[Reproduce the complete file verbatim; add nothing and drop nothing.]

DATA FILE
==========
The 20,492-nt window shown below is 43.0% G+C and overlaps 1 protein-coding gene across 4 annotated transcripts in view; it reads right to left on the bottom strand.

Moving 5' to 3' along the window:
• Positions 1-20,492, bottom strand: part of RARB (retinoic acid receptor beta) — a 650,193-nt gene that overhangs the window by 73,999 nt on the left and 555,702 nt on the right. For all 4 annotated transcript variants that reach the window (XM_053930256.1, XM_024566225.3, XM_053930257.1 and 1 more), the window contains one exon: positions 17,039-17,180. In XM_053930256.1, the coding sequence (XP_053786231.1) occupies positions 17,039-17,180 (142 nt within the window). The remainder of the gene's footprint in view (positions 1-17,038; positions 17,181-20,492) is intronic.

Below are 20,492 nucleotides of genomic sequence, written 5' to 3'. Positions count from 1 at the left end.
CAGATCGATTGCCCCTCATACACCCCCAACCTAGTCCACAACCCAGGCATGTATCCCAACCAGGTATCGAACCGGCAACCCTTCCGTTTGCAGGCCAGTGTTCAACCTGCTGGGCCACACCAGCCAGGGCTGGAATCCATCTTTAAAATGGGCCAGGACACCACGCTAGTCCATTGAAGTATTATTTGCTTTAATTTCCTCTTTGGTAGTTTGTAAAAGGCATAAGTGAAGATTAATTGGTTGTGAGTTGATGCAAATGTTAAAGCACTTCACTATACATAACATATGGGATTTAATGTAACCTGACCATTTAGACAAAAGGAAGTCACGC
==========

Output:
The 20,492-nt window shown below is 43.0% G+C and overlaps 1 protein-coding gene across 4 annotated transcripts in view; it reads right to left on the bottom strand.

Moving 5' to 3' along the window:
• Positions 1-20,492, bottom strand: part of RARB (retinoic acid receptor beta) — a 650,193-nt gene that overhangs the window by 73,999 nt on the left and 555,702 nt on the right. For all 4 annotated transcript variants that reach the window (XM_053930256.1, XM_024566225.3, XM_053930257.1 and 1 more), the window contains one exon: positions 17,039-17,180. In XM_053930256.1, the coding sequence (XP_053786231.1) occupies positions 17,039-17,180 (142 nt within the window). The remainder of the gene's footprint in view (positions 1-17,038; positions 17,181-20,492) is intronic.

Below are 20,492 nucleotides of genomic sequence, written 5' to 3'. Positions count from 1 at the left end.
CAGATCGATTGCCCCTCATACACCCCCAACCTAGTCCACAACCCAGGCATGTATCCCAACCAGGTATCGAACCGGCAACCCTTCCGTTTGCAGGCCAGTGTTCAACCTGCTGGGCCACACCAGCCAGGGCTGGAATCCATCTTTAAAATGGGCCAGGACACCACGCTAGTCCATTGAAGTATTATTTGCTTTAATTTCCTCTTTGGTAGTTTGTAAAAGGCATAAGTGAAGATTAATTGGTTGTGAGTTGATGCAAATGTTAAAGCACTTCACTATACATAACATATGGGATTTAATGTAACCTGACCATTTAGACAAAAGGAAGTCACGC